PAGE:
Please use this identifier to cite or link to this item: http://hdl.handle.net/20.500.12306/2970
Title: Availability and effective use of education resources in schools
Other Titles: A case study of Kigumo Zone Murang’a District, Kenya
Authors: Muthoni, Lydiah Kamau
Keywords: Education resources
Schools
Issue Date: Aug-2008
Publisher: Kampala International University. College of Education, Open and Distance Learning
Abstract: The purpose of this study was to examine the availability and effective use of educational resources in Kigumo zone, Murang’a district, Kenya. The study therefore attempted to assess the accessibility of these resources to the users, to find out who the users are and to examine the relationship between availability of these resources and performance with no exception of the learners attitudes, and finally to come up with possible solutions to curb the problem. The research adopted quantitative techniques through designing the questionnaires and interview guise. The respondents were chosen based on their knowledge about the subject. The data was then tabulated, graphed and analyzed using statistical methods. The population was heterogeneous consisting of both the teachers, educational officers and pupils. The study found that among others there was close relationship between availability of teaching/learning resources and the learners’ ability to learn and analyze issues especially in practical subjects. The findings revealed that there were no enough resources to facilitate the learning thus negatively affecting the performance of learners. Learners perceived subjects that needed resources as very difficult because they could not really comprehend the issue that were being taught. The reasons for lack of resources was because they were very expensive for the schools to afford, these mean that the parents were to cost share with the ministry to avail these resources to their schools. In the long run the schools ended up having what was not enough because the parents’ could not fully participate thus negatively affecting the learning of the students.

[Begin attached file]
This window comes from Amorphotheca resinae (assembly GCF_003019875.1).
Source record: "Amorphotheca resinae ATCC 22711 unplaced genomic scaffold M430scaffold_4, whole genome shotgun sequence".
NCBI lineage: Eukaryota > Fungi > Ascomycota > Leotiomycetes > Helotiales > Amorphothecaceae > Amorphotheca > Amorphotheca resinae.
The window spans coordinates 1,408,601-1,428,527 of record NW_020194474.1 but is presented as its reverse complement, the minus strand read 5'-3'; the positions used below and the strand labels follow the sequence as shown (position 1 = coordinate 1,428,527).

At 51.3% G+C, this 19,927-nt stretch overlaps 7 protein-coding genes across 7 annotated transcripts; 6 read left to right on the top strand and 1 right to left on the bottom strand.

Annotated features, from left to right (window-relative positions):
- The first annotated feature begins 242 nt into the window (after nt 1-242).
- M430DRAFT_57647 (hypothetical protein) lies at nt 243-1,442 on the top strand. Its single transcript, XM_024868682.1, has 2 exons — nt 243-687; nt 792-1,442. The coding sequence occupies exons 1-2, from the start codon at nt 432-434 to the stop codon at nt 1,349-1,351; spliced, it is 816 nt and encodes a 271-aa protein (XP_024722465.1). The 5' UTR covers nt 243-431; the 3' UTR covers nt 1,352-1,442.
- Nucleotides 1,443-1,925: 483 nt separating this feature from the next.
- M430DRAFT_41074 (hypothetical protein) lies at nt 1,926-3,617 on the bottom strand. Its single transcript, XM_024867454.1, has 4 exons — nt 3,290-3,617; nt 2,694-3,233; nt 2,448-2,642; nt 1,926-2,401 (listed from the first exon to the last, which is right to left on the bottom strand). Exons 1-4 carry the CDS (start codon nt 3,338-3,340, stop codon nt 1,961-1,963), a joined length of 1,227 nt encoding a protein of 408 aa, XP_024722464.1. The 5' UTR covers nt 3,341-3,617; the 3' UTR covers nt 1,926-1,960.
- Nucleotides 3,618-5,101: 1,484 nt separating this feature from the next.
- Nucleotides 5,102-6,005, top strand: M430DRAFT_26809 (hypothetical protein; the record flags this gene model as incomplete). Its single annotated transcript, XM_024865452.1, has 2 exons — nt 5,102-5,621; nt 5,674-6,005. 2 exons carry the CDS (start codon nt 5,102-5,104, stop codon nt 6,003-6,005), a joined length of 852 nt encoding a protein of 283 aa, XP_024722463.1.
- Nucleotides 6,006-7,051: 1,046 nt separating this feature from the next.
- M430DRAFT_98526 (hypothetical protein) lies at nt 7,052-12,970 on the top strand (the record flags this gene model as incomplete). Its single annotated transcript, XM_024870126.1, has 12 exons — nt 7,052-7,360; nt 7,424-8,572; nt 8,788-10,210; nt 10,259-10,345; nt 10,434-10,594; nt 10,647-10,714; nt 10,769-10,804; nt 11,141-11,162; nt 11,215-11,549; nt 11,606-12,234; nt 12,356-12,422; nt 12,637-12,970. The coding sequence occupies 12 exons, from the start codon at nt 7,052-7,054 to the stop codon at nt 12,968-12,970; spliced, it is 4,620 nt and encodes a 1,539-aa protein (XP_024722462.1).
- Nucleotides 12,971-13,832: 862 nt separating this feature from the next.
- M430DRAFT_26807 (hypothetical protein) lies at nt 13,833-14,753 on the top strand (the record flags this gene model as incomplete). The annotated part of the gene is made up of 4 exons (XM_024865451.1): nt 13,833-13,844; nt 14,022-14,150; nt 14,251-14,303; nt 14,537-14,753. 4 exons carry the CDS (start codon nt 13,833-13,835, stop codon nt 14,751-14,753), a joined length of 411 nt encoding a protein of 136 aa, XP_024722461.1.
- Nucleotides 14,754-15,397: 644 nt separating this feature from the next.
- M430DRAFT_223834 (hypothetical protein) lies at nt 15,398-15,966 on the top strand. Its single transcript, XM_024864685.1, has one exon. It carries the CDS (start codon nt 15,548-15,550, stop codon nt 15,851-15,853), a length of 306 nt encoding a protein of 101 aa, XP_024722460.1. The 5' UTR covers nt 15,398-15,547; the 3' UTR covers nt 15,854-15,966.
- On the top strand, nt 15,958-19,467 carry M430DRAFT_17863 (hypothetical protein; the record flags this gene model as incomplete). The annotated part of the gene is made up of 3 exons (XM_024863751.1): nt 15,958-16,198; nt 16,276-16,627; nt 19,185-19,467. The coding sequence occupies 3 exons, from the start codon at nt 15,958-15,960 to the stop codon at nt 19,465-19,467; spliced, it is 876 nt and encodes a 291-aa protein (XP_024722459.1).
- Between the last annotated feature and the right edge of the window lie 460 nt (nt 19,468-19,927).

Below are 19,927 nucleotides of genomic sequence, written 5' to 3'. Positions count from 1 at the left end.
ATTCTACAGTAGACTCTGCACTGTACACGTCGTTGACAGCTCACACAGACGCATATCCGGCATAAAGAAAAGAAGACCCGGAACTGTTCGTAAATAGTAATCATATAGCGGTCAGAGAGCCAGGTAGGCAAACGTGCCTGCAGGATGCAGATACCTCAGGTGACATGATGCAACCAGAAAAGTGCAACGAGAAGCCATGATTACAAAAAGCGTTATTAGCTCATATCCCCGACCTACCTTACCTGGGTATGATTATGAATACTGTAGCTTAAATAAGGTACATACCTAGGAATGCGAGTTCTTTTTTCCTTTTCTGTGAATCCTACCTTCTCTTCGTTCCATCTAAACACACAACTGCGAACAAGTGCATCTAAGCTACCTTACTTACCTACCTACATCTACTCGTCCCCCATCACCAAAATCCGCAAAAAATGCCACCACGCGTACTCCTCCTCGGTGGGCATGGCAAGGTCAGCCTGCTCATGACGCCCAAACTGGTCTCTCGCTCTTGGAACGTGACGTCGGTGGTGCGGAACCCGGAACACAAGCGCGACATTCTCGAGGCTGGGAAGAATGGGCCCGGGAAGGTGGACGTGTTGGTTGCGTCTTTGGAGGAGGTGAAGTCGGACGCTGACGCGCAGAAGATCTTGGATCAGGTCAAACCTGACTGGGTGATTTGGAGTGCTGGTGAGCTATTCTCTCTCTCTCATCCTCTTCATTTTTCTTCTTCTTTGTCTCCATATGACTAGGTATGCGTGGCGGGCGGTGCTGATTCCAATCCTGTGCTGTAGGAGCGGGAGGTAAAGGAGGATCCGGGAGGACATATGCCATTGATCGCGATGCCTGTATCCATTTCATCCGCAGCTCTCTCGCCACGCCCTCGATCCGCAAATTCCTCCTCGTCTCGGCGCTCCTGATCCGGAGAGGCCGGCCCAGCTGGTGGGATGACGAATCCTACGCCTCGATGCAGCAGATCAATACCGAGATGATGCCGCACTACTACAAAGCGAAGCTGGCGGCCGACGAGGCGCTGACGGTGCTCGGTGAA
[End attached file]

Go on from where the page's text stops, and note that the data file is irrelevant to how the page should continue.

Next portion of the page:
Description: A research thesis submitted in partial fulfillment of the requirement for the award of the Degree of Bachelor of Education in Early Childhood and Primary Education of the Kampala International University
URI: http://hdl.handle.net/20.500.12306/2970
Appears in Collections:Bachelor Degree in Primary Education

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